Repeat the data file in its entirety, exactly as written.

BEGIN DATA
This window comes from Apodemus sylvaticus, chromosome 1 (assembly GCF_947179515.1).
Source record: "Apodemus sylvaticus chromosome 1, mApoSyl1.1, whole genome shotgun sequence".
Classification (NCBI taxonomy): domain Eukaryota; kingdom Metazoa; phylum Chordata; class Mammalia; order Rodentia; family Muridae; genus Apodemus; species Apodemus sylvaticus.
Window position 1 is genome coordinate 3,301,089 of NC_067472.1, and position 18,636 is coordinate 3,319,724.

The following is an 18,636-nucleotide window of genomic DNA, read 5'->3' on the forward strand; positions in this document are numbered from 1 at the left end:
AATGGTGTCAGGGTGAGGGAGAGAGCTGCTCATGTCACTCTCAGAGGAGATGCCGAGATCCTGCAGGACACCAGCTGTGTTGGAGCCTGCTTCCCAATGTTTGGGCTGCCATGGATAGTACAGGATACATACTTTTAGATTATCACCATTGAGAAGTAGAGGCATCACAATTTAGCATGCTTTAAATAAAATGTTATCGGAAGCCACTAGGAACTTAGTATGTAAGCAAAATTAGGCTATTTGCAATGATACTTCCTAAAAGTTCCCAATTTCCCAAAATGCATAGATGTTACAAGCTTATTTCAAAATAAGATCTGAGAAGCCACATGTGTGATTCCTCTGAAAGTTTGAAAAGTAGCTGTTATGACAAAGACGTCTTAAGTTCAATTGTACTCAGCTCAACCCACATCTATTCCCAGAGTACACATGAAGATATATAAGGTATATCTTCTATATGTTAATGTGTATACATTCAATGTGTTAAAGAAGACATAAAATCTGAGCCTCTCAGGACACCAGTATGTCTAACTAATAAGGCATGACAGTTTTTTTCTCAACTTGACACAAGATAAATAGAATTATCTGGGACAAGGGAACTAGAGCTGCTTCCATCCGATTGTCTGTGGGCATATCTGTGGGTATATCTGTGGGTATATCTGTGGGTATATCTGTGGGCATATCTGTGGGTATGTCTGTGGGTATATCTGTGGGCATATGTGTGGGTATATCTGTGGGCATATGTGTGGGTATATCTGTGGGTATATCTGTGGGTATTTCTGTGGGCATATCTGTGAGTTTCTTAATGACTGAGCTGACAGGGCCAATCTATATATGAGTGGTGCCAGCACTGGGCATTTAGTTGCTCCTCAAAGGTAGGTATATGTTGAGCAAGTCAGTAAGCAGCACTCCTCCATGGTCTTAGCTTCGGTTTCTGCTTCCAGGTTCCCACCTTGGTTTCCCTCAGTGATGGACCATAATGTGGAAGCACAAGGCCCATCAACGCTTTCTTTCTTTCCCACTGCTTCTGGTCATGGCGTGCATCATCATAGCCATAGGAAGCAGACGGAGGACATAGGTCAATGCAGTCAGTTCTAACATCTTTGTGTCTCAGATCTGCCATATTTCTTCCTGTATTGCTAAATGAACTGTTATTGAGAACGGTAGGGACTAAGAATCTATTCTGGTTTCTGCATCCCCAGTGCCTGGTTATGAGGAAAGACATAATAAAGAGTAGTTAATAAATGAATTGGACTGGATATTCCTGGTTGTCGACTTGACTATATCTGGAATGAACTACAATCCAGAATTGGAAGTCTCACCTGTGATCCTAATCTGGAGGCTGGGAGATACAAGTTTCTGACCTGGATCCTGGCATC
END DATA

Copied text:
This window comes from Apodemus sylvaticus, chromosome 1 (assembly GCF_947179515.1).
Source record: "Apodemus sylvaticus chromosome 1, mApoSyl1.1, whole genome shotgun sequence".
Classification (NCBI taxonomy): domain Eukaryota; kingdom Metazoa; phylum Chordata; class Mammalia; order Rodentia; family Muridae; genus Apodemus; species Apodemus sylvaticus.
Window position 1 is genome coordinate 3,301,089 of NC_067472.1, and position 18,636 is coordinate 3,319,724.

The following is an 18,636-nucleotide window of genomic DNA, read 5'->3' on the forward strand; positions in this document are numbered from 1 at the left end:
AATGGTGTCAGGGTGAGGGAGAGAGCTGCTCATGTCACTCTCAGAGGAGATGCCGAGATCCTGCAGGACACCAGCTGTGTTGGAGCCTGCTTCCCAATGTTTGGGCTGCCATGGATAGTACAGGATACATACTTTTAGATTATCACCATTGAGAAGTAGAGGCATCACAATTTAGCATGCTTTAAATAAAATGTTATCGGAAGCCACTAGGAACTTAGTATGTAAGCAAAATTAGGCTATTTGCAATGATACTTCCTAAAAGTTCCCAATTTCCCAAAATGCATAGATGTTACAAGCTTATTTCAAAATAAGATCTGAGAAGCCACATGTGTGATTCCTCTGAAAGTTTGAAAAGTAGCTGTTATGACAAAGACGTCTTAAGTTCAATTGTACTCAGCTCAACCCACATCTATTCCCAGAGTACACATGAAGATATATAAGGTATATCTTCTATATGTTAATGTGTATACATTCAATGTGTTAAAGAAGACATAAAATCTGAGCCTCTCAGGACACCAGTATGTCTAACTAATAAGGCATGACAGTTTTTTTCTCAACTTGACACAAGATAAATAGAATTATCTGGGACAAGGGAACTAGAGCTGCTTCCATCCGATTGTCTGTGGGCATATCTGTGGGTATATCTGTGGGTATATCTGTGGGTATATCTGTGGGCATATCTGTGGGTATGTCTGTGGGTATATCTGTGGGCATATGTGTGGGTATATCTGTGGGCATATGTGTGGGTATATCTGTGGGTATATCTGTGGGTATTTCTGTGGGCATATCTGTGAGTTTCTTAATGACTGAGCTGACAGGGCCAATCTATATATGAGTGGTGCCAGCACTGGGCATTTAGTTGCTCCTCAAAGGTAGGTATATGTTGAGCAAGTCAGTAAGCAGCACTCCTCCATGGTCTTAGCTTCGGTTTCTGCTTCCAGGTTCCCACCTTGGTTTCCCTCAGTGATGGACCATAATGTGGAAGCACAAGGCCCATCAACGCTTTCTTTCTTTCCCACTGCTTCTGGTCATGGCGTGCATCATCATAGCCATAGGAAGCAGACGGAGGACATAGGTCAATGCAGTCAGTTCTAACATCTTTGTGTCTCAGATCTGCCATATTTCTTCCTGTATTGCTAAATGAACTGTTATTGAGAACGGTAGGGACTAAGAATCTATTCTGGTTTCTGCATCCCCAGTGCCTGGTTATGAGGAAAGACATAATAAAGAGTAGTTAATAAATGAATTGGACTGGATATTCCTGGTTGTCGACTTGACTATATCTGGAATGAACTACAATCCAGAATTGGAAGTCTCACCTGTGATCCTAATCTGGAGGCTGGGAGATACAAGTTTCTGACCTGGATCCTGGCATC